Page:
Now, let’s address the new wide, flat neck profile. Any guitarist familiar with the necks found on Jackson and Charvel guitars back in the ‘80’s will appreciate the new necks on 2015 Gibsons. Shredders will love them. We should mention that Gibson has kept string spacing the same as in the past. Rumor has it that Gibson is aiming its new products squarely at metal players, who would likely prefer a wide, flat neck, but that’s questionable. One should understand that this isn’t the first time Gibson has changed neck profiles. The necks in the 1940’s tended to be a soft V shape. The Fifties necks were a solid, chunky D profile, and in the Sixties, the necks became appreciably slimmer. Neck shapes are a matter of preference, of course. Could I get used to the new Gibson neck? Perhaps, but it would never be my first choice.
Wide, flat neck: C.
As far as the adjustable zero fret brass nut, I really have no feelings either way. Other than the fact that it looks a bit industrial, it seemed to do its job well enough, and the guitars I tried sustained very well. I did notice a bit more treble response from the strings. Chances are, I would have very little need to adjust it, unless I was raising the action high to set the guitar up for slide playing.
Zero fret brass nut: B
There have been a lot of complaints about the “Les Paul 100” autograph signature on the front of the headstock that commemorates what would have been Les’s one hundredth birthday. The Les Paul signature Gibson has used since 1952 was always an elegant facsimile of Les’s genuine autograph, rendered in an attractive script font. It’s been on every les Paul made for over sixty years. What we have now looks like kiddy-scrawl. It’s unnecessary and unsightly, as is the silly hologram of Les waving on the rear of the headstock, which is lacquered over and impossible to remove without stripping the finish off the back of the neck.
Les Paul 100 signature and hologram: F.
There are two other minor new features that can be viewed as positives on the 2015 Gibsons: knurled control knobs that are easy to turn and feel solid in your hand, and detachable pickguards on the Les Pauls that snap into place easily. We’ll give the knobs an A, and the pickgurds a B. The jury is still out on their reliability over time.
We should also mention that Gibson has abandoned the standard form fit hardshell cases, and now offer a rectangular Fender type case that frankly looks cheesy compared to the older style cases.
And what about the twenty-nine percent price increase? Let’s not even go there. A quick survey of Les Paul prices on Musician’s Friend are as follows: Classic, $2279; Traditional, $2879; Standard Premium Plus, $3399; Standard, $3759. Some custom shop models now tip the scales at $7200. Good heavens. I can’t afford one. Can you?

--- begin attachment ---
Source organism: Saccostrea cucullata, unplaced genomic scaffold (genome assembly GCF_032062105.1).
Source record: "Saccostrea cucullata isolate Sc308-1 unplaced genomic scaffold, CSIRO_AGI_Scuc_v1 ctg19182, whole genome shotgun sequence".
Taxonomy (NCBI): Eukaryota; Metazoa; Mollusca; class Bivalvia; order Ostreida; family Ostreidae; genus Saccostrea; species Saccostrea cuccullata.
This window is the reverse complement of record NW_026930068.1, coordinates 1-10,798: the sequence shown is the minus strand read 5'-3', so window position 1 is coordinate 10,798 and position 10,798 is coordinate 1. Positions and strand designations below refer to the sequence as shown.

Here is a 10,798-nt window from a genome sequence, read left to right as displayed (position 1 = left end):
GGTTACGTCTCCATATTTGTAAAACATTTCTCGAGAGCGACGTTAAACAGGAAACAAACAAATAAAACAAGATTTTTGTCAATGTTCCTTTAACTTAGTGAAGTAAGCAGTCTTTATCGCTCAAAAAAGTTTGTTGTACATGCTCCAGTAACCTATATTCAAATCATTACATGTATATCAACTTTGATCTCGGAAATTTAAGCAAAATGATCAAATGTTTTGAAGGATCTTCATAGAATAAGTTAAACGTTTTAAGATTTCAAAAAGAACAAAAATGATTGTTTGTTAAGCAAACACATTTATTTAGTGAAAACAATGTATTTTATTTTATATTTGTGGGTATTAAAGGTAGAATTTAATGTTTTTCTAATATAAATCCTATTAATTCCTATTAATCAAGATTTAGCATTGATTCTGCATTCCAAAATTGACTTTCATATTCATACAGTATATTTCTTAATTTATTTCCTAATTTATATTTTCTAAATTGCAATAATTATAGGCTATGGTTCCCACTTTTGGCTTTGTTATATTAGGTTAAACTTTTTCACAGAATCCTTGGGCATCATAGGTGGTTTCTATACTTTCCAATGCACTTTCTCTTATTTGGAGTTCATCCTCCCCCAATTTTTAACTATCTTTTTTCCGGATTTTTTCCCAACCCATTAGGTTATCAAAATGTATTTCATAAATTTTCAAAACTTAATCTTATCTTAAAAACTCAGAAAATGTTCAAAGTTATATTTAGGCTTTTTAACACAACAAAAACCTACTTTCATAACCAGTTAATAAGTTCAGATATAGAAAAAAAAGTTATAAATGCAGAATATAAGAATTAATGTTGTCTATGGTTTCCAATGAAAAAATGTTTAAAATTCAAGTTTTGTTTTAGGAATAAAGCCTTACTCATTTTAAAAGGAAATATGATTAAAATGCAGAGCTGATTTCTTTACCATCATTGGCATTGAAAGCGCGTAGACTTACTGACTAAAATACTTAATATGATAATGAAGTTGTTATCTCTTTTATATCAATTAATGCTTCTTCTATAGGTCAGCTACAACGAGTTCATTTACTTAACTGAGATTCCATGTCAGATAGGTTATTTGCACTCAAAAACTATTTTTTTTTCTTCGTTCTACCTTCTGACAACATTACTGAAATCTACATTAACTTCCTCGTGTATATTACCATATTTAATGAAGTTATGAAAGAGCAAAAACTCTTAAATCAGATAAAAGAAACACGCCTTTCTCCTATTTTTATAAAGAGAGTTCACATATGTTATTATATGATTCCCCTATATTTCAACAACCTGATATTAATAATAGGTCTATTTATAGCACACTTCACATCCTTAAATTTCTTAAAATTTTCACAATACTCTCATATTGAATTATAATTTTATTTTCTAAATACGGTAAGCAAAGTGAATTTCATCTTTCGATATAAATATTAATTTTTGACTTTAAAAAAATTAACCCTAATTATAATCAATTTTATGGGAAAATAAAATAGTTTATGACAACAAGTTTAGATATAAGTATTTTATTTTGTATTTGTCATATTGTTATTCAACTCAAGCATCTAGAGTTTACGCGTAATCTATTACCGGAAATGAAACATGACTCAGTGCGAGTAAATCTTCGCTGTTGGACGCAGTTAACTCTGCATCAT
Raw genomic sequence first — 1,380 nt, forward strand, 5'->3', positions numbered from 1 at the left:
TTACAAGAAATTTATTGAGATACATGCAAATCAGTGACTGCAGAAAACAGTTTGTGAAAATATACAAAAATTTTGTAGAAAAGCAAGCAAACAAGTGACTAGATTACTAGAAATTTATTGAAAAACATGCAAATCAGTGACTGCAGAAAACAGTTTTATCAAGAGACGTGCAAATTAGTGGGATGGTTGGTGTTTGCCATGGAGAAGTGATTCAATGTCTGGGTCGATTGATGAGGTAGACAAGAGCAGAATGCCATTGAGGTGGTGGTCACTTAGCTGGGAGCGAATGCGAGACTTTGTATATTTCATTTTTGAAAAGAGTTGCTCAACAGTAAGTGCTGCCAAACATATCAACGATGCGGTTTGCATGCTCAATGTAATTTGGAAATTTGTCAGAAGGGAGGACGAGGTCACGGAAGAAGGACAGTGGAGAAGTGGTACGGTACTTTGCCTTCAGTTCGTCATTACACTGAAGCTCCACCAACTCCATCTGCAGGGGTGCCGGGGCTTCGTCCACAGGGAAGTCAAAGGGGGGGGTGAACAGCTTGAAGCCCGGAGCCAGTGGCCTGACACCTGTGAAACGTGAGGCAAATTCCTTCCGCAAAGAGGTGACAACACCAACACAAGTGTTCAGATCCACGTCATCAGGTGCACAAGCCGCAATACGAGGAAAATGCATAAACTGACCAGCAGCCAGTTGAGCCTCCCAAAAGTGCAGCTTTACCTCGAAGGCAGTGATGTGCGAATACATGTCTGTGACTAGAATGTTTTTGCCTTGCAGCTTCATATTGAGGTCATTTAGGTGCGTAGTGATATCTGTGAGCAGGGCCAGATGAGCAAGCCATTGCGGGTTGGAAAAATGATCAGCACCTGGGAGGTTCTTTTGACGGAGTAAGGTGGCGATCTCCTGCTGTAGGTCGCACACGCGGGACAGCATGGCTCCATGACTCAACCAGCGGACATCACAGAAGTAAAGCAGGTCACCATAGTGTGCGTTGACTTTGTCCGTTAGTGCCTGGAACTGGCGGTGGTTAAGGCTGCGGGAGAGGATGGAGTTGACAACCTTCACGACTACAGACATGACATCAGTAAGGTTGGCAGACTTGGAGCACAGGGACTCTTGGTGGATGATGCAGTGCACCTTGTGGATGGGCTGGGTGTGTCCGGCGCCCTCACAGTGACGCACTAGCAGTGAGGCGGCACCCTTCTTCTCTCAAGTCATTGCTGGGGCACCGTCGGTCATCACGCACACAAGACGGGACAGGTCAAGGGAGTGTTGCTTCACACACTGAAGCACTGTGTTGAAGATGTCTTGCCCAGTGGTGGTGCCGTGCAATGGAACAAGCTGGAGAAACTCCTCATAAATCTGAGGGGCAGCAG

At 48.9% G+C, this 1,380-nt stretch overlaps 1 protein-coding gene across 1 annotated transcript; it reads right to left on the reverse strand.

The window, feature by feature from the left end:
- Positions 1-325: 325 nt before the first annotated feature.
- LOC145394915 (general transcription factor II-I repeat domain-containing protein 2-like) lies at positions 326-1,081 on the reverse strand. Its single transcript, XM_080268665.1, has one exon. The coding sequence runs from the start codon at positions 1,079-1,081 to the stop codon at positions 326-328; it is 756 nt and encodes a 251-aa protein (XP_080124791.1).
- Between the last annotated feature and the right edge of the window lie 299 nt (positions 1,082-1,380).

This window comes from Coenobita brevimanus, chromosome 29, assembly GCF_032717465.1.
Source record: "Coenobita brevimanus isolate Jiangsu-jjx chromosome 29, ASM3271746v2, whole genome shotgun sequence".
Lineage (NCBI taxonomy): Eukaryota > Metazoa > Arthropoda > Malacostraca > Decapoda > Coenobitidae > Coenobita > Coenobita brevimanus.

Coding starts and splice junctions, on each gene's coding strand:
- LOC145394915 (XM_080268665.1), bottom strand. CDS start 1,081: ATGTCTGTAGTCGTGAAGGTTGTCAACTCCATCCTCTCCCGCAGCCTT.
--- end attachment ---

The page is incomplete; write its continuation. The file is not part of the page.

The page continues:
So, let’s add this up; a D, C, two B’s, A and F. Based upon an A being five points, and B being four, the new Gibson guitars score a mediocre seventeen on a scale of thirty. If this was a letter grade, it would be a C, or a 2.17 GPA based on common high school standards. Of course, these are my opinions.
On a positive note, here’s a quote from guitarist Dave Jarvis of Vancouver, British Columbia, Canada, who commented on his new purchase, a 2015 Les Paul Junior.
“So far I have experienced no problems whatsoever with the new G-Force tuning system on this guitar. It works flawlessly whenever I push the tune button. It usually takes just one strum to bring the guitar up to standard tuning. Every once in a while it will require an individual string pluck to bring one or two strings into tune after the initial strum, but that has so far not been the norm.
“The alternate tunings also work as advertised, but you do need to remember where in the button push sequence each tuning is at if you were to use the G-Force on stage. Not a big deal if you only use two or three tunings, but it could get complicated if you use five or more alternate tunings. As for the aesthetics of the guitar, I personally don’t mind the Les Paul 100 script. The neck was the main selling point to me. It’s wide with tons of real estate to work with, I find it fairly comfortable, and it’s certainly no wider than a classical neck. I’ve owned a few zero nut Gretsches in my time and a couple of older Kays with them as well. I love the way the zero fret rings open chords and un-fingered strings, I think all guitars should have them. I know there’s a lot of hate out there for the changes, but to me, all I was really interested in was a great playing, well made American guitar, and this little Les Paul Junior is all that and more.”
A prominent east coast Gibson dealer, who did not wish to be identified, was unequivocal about his dislike for the new Gibsons.